A leader’s ability to transition into a new role sets the tone for the organizations ability to achieve results. Too often leaders are promoted into a new position because they did an excellent job at their old position. For example, a physician is excellent clinically and therefore gets asked to step into Dyad or Triad leadership over a service line. Or a COO does a fantastic job operationally and gets asked to move into the CEO role. As this change occurs, most often there is not intentionality around what needs to change for the Leader to be successful in his or her new leadership role. While a job description gives the leader the responsibilities and actions he or she needs to take, often the behavioral expectations are left unspoken or are very vague.
A new leader can shorten their rate of transition by being intentional about the shifts they want to make and developing a plan to make those shifts. A Physician may need to learn to heighten collaborations skills or conflict management skills. A new CEO may need to learn to think more strategically than operationally and learn more about how to develop other executives in a different way. MEDI’s work with new leaders shortens their transition time and allows them to impact their organization more effectively.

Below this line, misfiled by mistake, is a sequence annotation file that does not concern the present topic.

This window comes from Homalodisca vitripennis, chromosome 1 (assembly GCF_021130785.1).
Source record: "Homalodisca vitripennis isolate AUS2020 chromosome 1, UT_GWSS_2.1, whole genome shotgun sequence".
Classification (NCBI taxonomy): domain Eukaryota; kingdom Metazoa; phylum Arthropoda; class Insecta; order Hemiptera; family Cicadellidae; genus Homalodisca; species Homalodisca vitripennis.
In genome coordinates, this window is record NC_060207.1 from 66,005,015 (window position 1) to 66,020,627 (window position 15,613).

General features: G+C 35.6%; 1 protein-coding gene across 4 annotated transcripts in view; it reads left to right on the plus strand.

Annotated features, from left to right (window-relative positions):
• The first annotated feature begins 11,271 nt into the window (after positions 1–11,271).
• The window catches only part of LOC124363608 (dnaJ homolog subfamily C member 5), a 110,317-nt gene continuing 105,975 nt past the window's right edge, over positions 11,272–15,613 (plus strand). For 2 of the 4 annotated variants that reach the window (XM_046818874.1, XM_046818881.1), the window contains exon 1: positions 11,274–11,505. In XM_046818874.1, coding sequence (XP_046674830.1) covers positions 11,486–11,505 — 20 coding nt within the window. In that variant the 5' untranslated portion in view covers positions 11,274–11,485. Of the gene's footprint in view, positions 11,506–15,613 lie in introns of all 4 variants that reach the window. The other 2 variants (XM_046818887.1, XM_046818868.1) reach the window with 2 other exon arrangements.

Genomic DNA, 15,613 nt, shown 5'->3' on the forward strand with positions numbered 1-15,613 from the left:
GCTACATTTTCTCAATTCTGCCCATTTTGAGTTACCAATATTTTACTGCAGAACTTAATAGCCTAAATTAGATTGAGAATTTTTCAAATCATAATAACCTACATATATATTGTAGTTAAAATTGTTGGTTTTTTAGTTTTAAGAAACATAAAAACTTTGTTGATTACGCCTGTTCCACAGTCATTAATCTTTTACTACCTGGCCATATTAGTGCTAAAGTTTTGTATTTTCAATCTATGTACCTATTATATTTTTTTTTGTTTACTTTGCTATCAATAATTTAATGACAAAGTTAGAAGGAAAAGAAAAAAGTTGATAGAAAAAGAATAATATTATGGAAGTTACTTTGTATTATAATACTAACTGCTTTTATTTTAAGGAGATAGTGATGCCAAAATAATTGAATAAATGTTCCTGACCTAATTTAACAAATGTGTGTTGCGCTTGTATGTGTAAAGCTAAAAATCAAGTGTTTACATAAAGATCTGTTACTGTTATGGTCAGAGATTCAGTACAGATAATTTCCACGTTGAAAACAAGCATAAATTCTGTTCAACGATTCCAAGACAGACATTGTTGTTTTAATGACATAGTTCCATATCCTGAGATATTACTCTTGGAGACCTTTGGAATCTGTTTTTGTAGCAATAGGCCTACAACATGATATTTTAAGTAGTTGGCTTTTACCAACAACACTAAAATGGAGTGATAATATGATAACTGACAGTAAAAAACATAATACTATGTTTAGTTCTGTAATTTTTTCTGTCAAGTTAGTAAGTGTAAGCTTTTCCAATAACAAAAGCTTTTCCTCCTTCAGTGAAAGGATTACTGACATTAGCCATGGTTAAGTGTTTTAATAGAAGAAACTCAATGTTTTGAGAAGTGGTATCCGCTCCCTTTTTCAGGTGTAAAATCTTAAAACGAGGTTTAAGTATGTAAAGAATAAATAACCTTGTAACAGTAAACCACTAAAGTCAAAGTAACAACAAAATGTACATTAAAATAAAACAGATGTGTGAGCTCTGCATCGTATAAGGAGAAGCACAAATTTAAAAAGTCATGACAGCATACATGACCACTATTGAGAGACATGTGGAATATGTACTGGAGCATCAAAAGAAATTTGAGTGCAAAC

Key Leadership Competencies: Growth Orientation (Part 2)
Leaders who cultivate a growth mindset culture reap more resilient, higher-performing teams — particularly in times of great change and uncertainty.